Inquiring leaders want to know, "How can we improve those on our team?" "How can we acquire, train and retain talent?" It's worth considering. We must view our team members as co-laborers brought to us by God.He has given them to us to steward, and allows us to nurture and encourage them along the way. So, let's grapple with the opportunity of how best to engage our team members to connect with God. As leaders, we can lead them closer to God only if we have gone there first. We must answer these two important questions: (Lead Like Jesus Revisited, pages 25-27)
"Whose am I?" When we answer this question, we are admitting who is in charge of us. We are choosing the primary authority and audience for our lives. We are ultimately created to please God. As leaders, we have been called and have accepted the invitation to enter an intimate relationship with our Savior, the Lord Jesus Christ. As His followers, we personally have access to His Holy Spirit. We can tap into peace, joy and wisdom for living and serving according to God's purpose for us. Our lives can make a difference for eternity.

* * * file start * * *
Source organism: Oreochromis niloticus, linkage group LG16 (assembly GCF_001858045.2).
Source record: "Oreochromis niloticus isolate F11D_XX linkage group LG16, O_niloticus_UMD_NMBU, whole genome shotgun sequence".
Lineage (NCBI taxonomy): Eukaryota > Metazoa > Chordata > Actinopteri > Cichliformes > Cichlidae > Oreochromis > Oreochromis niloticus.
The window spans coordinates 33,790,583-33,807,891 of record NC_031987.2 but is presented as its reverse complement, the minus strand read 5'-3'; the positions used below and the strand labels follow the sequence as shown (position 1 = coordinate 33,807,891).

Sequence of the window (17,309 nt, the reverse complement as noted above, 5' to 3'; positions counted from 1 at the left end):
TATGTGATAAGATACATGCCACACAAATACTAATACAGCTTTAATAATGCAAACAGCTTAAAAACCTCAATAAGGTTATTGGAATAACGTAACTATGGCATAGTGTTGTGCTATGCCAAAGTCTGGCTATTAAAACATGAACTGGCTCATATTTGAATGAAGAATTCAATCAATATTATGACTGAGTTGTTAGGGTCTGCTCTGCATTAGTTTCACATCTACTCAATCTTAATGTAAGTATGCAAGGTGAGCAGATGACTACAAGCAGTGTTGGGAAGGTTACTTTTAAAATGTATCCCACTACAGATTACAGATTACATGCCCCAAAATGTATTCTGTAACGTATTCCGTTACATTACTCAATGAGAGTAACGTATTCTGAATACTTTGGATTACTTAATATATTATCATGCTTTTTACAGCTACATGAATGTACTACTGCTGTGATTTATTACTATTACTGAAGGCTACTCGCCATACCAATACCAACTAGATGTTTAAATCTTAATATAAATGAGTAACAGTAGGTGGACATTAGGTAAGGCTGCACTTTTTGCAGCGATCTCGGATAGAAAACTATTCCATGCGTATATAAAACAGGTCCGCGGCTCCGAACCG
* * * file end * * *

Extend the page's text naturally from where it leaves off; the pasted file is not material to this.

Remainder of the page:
"Who am I?" deals with our life purpose. "What does God want to use me to do for Him?" As the recipients of God's grace, by the sacrifice of the shed blood of Jesus, we can receive God's gifts of love, authority and worth, not dependent on our effort. As we fully understand and accept the truth given to us by Jesus, we know we are unable to accomplish anything by our own power.
But what does that look like? How does one lead like Jesus? What makes servant leadership, particularly for believers, so different from all other leadership models in our society? It's about the Lord Jesus' example of leadership, “whoever would be great among you must be your servant, and whoever would be first among you must be your slave” (Matt. 20:26-27).
- Servant leaders seek the benefit of others before themselves. We must desire to place others above ourselves no matter the outcome.